City helps to develop medical high school

By Alissa Wisniewski

City College has joined San Diego State University and Sharp Healthcare in developing a middle college program with a medical emphasis.

This program will allow students to take health courses at City while completing their high school education. By enrolling in these courses, students will accumulate college credit.

Students will also learn how their high school curriculum can prepare them for their future.

“Students can connect coursework to relevant needs in the community,” said Ian Pumpian, an SDSU professor and the new school’s chief education officer.

Pumpian contacted City’s Vice President Ron Manzoni about joining the project because City has a “reputation of commitment to high school students.”

Manzoni felt that the inclusion of City in this project “seemed a natural partnership.” City has previously supported middle college programs at Garfield and Mark Twain high schools.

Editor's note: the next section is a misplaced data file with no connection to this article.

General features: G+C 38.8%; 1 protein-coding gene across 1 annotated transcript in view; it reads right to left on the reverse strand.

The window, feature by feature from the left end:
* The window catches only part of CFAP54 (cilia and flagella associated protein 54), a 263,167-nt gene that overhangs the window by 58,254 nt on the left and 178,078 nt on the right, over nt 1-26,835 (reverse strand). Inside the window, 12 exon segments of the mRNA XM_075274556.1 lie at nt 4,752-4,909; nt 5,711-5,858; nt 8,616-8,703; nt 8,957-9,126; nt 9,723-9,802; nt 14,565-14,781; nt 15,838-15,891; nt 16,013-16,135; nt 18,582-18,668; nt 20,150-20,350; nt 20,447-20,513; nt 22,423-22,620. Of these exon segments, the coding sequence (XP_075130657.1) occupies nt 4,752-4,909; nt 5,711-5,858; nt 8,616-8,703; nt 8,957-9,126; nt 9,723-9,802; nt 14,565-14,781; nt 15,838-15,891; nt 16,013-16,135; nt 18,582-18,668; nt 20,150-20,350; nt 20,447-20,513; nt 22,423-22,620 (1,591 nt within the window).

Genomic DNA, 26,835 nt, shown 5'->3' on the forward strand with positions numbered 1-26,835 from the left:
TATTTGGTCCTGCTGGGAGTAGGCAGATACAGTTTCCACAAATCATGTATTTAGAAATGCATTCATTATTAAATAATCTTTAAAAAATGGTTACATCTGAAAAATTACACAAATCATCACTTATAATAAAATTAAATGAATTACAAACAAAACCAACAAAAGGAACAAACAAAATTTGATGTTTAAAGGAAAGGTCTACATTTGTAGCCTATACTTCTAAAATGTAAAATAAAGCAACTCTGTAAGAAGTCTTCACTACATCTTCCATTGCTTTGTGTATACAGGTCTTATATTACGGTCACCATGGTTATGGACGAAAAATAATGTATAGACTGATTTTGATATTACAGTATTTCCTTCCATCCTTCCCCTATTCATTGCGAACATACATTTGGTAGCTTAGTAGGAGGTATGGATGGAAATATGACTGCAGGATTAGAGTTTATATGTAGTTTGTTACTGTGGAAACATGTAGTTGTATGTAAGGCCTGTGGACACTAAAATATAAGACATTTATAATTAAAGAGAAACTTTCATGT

The early exposure to college may also encourage students to continue their education after graduating high school. By focusing on a specific career path, students will see that their high school education can be relevant to their future.

There is currently a high demand for medically trained members of the work force. This school can provide students the information and skills they need to pursue this type of career.

Manzoni does not believe the additional workload will discourage students from attending the school.

“It may be an attraction to students to be a part of a high school with a health sciences emphasis,” said Manzoni.

The plan for the school was approved Feb. 27 with a four to one vote by the San Diego Unified School District and will open fall 2007 for freshman and sophomores.

The campus for Health Sciences High School will be in La Mesa, at the former Coleman College location. Informational meetings for interested parents and students should be held later this year.

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City helps to develop medical high school